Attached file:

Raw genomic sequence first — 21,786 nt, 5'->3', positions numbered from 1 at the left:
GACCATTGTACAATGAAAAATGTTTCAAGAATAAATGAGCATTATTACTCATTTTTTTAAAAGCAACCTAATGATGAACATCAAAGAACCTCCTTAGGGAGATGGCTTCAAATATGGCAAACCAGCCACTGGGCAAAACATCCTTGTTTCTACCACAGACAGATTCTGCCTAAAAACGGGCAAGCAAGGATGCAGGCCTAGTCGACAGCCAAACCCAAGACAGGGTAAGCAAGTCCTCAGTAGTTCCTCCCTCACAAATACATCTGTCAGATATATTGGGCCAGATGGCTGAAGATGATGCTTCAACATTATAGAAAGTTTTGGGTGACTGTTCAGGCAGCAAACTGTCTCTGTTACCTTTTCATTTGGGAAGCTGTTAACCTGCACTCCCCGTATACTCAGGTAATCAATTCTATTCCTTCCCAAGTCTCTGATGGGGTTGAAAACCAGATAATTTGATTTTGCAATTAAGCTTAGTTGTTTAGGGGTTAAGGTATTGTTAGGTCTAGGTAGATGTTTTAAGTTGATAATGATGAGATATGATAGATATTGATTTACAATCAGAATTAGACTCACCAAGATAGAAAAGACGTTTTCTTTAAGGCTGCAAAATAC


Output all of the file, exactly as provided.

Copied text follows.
Raw genomic sequence first — 21,786 nt, 5'->3', positions numbered from 1 at the left:
GACCATTGTACAATGAAAAATGTTTCAAGAATAAATGAGCATTATTACTCATTTTTTTAAAAGCAACCTAATGATGAACATCAAAGAACCTCCTTAGGGAGATGGCTTCAAATATGGCAAACCAGCCACTGGGCAAAACATCCTTGTTTCTACCACAGACAGATTCTGCCTAAAAACGGGCAAGCAAGGATGCAGGCCTAGTCGACAGCCAAACCCAAGACAGGGTAAGCAAGTCCTCAGTAGTTCCTCCCTCACAAATACATCTGTCAGATATATTGGGCCAGATGGCTGAAGATGATGCTTCAACATTATAGAAAGTTTTGGGTGACTGTTCAGGCAGCAAACTGTCTCTGTTACCTTTTCATTTGGGAAGCTGTTAACCTGCACTCCCCGTATACTCAGGTAATCAATTCTATTCCTTCCCAAGTCTCTGATGGGGTTGAAAACCAGATAATTTGATTTTGCAATTAAGCTTAGTTGTTTAGGGGTTAAGGTATTGTTAGGTCTAGGTAGATGTTTTAAGTTGATAATGATGAGATATGATAGATATTGATTTACAATCAGAATTAGACTCACCAAGATAGAAAAGACGTTTTCTTTAAGGCTGCAAAATAC